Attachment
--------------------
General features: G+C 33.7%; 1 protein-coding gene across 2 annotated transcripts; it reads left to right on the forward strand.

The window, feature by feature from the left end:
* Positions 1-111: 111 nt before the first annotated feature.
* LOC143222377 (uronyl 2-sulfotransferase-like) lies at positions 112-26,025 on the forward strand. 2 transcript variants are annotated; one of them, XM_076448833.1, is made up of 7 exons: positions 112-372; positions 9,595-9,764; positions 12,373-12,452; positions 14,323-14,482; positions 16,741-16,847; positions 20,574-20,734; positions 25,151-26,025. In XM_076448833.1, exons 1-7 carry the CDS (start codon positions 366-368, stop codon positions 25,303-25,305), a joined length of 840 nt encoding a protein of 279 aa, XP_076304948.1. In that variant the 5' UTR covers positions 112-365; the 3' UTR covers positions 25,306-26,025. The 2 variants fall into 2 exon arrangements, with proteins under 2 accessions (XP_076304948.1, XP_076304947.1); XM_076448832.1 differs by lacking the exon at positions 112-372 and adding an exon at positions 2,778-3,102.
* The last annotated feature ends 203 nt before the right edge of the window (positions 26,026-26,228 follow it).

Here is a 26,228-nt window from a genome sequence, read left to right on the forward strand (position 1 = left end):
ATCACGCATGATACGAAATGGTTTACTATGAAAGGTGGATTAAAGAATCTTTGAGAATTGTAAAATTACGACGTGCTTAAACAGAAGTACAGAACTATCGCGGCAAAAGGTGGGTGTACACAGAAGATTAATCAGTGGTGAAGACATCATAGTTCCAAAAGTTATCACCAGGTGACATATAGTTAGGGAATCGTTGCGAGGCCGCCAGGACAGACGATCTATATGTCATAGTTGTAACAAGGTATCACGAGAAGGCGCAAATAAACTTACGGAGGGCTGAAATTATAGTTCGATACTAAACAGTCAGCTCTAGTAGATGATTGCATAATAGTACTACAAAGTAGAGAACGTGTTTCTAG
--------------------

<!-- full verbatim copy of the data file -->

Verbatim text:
General features: G+C 33.7%; 1 protein-coding gene across 2 annotated transcripts; it reads left to right on the forward strand.

The window, feature by feature from the left end:
* Positions 1-111: 111 nt before the first annotated feature.
* LOC143222377 (uronyl 2-sulfotransferase-like) lies at positions 112-26,025 on the forward strand. 2 transcript variants are annotated; one of them, XM_076448833.1, is made up of 7 exons: positions 112-372; positions 9,595-9,764; positions 12,373-12,452; positions 14,323-14,482; positions 16,741-16,847; positions 20,574-20,734; positions 25,151-26,025. In XM_076448833.1, exons 1-7 carry the CDS (start codon positions 366-368, stop codon positions 25,303-25,305), a joined length of 840 nt encoding a protein of 279 aa, XP_076304948.1. In that variant the 5' UTR covers positions 112-365; the 3' UTR covers positions 25,306-26,025. The 2 variants fall into 2 exon arrangements, with proteins under 2 accessions (XP_076304948.1, XP_076304947.1); XM_076448832.1 differs by lacking the exon at positions 112-372 and adding an exon at positions 2,778-3,102.
* The last annotated feature ends 203 nt before the right edge of the window (positions 26,026-26,228 follow it).

Here is a 26,228-nt window from a genome sequence, read left to right on the forward strand (position 1 = left end):
ATCACGCATGATACGAAATGGTTTACTATGAAAGGTGGATTAAAGAATCTTTGAGAATTGTAAAATTACGACGTGCTTAAACAGAAGTACAGAACTATCGCGGCAAAAGGTGGGTGTACACAGAAGATTAATCAGTGGTGAAGACATCATAGTTCCAAAAGTTATCACCAGGTGACATATAGTTAGGGAATCGTTGCGAGGCCGCCAGGACAGACGATCTATATGTCATAGTTGTAACAAGGTATCACGAGAAGGCGCAAATAAACTTACGGAGGGCTGAAATTATAGTTCGATACTAAACAGTCAGCTCTAGTAGATGATTGCATAATAGTACTACAAAGTAGAGAACGTGTTTCTAG